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The Crown Prosecution Service is the government department responsible for prosecuting criminal cases investigated by the police in England and Wales.

As the principal prosecuting authority in England and Wales, we are responsible for:

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New stalking legislation helps to bring thousands more prosecutions as CPS and ACPO launch protocol to improve service to stalking victims

11/09/2014

As stalking-related prosecutions rise, prosecutors and police are being reminded to focus on the devastating impact these crimes have on victims. After the first full year of operation, new stalking legislation has seen 743 cases brought to court - cases which may not have been charged under previous law.

Prosecutions for all stalking and harassment offences, using both new and older legislation, have increased by more than 20 per cent in 2013-14 (from 8,648 in 2012-13 to 10,535 last year). Breaches of restraining and non-molestation orders, the vast majority of which relate to domestic violence cases and can involve stalking-related behaviours, have also seen a 14.6 per cent rise in prosecutions brought to court in 2013-14 (from 15,838 to 18,149).

In order to maintain this upward trend the Crown Prosecution Service (CPS) and Association of Chief Police Officers (ACPO) have today [Thursday 11th September] launched a new protocol to ensure consistency of approach when tackling all forms of stalking.

The Director of Public Prosecutions, Alison Saunders, said: "It is encouraging to see more offenders being brought to justice but police and prosecutors need to do more still to protect the victims of this pernicious crime.

"Stalking and harassment is about the control of others and its impact can be devastating. Stalking creates an environment of continual fear with many victims feeling not only in physical danger but also suffering psychological distress as a result.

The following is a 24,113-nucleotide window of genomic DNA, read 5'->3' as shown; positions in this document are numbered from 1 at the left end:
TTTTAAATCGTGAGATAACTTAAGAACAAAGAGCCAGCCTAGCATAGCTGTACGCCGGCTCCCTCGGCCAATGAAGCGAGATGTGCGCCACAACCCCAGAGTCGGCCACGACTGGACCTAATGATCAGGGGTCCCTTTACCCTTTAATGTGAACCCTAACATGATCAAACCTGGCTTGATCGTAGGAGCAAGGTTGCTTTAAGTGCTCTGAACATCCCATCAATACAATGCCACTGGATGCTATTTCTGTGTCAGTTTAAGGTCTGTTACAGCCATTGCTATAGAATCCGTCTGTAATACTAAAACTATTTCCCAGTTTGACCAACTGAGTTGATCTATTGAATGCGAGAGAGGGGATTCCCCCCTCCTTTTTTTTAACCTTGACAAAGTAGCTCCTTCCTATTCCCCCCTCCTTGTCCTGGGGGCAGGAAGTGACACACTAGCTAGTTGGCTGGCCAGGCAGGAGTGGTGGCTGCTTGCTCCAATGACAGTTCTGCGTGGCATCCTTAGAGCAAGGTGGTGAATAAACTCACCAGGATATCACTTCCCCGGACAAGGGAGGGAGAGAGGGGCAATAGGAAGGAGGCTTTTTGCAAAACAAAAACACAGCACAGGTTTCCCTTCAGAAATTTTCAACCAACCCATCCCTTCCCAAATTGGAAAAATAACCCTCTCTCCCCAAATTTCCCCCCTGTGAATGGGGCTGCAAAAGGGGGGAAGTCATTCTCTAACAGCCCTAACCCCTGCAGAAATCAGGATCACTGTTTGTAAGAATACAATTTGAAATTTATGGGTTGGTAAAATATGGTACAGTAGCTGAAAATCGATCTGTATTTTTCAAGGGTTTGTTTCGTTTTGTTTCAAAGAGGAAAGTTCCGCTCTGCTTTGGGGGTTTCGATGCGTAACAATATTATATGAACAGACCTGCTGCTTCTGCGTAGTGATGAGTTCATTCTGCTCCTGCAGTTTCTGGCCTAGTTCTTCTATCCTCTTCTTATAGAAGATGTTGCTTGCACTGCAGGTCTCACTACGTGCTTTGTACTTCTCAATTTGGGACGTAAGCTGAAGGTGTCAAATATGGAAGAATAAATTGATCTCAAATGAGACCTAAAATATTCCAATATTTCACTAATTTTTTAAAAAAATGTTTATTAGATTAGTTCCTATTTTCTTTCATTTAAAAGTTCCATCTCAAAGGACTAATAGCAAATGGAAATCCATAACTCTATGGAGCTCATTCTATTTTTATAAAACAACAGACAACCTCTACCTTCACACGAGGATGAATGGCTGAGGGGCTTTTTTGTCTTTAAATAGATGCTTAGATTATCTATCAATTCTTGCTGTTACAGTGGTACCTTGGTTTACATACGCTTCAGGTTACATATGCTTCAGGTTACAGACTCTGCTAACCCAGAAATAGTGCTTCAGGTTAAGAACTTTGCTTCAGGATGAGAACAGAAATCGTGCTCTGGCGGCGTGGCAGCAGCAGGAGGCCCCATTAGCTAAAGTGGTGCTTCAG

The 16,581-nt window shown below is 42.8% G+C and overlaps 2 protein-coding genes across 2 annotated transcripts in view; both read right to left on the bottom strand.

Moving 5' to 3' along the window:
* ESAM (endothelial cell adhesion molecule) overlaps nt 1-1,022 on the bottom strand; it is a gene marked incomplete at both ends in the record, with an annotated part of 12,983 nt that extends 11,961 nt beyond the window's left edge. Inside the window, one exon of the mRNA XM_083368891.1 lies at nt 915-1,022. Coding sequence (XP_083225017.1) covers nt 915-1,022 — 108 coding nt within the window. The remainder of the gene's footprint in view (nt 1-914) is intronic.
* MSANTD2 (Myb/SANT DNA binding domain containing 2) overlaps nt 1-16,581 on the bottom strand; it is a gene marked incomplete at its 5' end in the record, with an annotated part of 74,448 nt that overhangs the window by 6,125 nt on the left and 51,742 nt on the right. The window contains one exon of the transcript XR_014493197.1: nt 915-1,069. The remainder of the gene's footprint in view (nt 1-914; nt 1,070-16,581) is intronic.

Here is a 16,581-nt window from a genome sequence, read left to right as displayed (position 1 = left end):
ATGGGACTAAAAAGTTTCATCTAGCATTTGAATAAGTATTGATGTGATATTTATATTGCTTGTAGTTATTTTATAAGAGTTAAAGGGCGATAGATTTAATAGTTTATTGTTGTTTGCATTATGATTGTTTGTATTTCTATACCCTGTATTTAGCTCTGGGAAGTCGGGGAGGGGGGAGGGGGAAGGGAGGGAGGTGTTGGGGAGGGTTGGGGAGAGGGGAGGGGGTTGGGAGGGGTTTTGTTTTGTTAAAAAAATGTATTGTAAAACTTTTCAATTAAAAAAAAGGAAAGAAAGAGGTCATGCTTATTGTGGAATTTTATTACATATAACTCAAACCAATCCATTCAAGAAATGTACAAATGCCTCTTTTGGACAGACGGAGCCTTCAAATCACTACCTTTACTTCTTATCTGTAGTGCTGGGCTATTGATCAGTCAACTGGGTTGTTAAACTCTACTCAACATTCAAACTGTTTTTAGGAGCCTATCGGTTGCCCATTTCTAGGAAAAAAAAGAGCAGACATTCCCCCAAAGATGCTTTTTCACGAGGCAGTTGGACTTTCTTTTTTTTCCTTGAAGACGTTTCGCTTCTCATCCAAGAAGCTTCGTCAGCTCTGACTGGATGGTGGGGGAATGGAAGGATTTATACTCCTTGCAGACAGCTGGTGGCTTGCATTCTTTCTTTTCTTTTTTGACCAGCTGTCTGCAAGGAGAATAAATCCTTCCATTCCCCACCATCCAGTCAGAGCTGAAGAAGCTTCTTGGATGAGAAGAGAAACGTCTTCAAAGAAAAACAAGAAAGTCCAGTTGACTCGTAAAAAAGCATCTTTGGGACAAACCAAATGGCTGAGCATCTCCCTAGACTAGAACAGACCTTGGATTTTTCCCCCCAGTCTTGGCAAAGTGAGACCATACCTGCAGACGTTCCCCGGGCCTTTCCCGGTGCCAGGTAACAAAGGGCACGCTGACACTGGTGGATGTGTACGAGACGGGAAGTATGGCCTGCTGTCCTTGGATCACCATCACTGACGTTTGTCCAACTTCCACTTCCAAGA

"I am pleased that prosecutors are making effective use of new stalking laws in order to protect victims and put their stalkers before the courts where previously, in some cases, we were unable to do so. These new offences enable us to bring people to court potentially before they risk going on to commit more serious crimes. The rise in prosecutions sends a message to both victims and criminals about how seriously we are taking these types of offences."

Legislation which came into force in November 2012 allows prosecutors to bring charges where an offender's behaviour falls short of fear of violence, but where a victim is caused serious alarm or distress affecting their lifestyle.

National Policing Lead for Stalking and Harassment, Assistant Chief Constable Garry Shewan said: "More people than ever are being prosecuted and convicted for stalking but we know that there are still many more stalkers getting away with it and victims at risk who are suffering immensely.

"We are determined to increase the number of stalkers brought to justice and ensure that measures are put in place to protect victims even if a conviction isn't possible; if police and prosecutors follow this protocol we can achieve this aim. I will be working with chief officers across the country to ensure that this protocol is shared and used by officers on the ground."

The new Protocol on the Appropriate Handling of Stalking Offences, which has been jointly drafted and agreed by the CPS and ACPO, focuses strongly on the needs of stalking victims.

The new protocol reminds police and prosecutors to:

  • ensure that in every case the victim has the opportunity to provide a Victim Personal Statement to court and is able to read this out personally should they wish;
  • fully investigate the reasons behind any victim withdrawing a complaint, ensuring it is not the result of pressure from others;
  • ensure that victims are consulted on issues such as bail and restraining orders.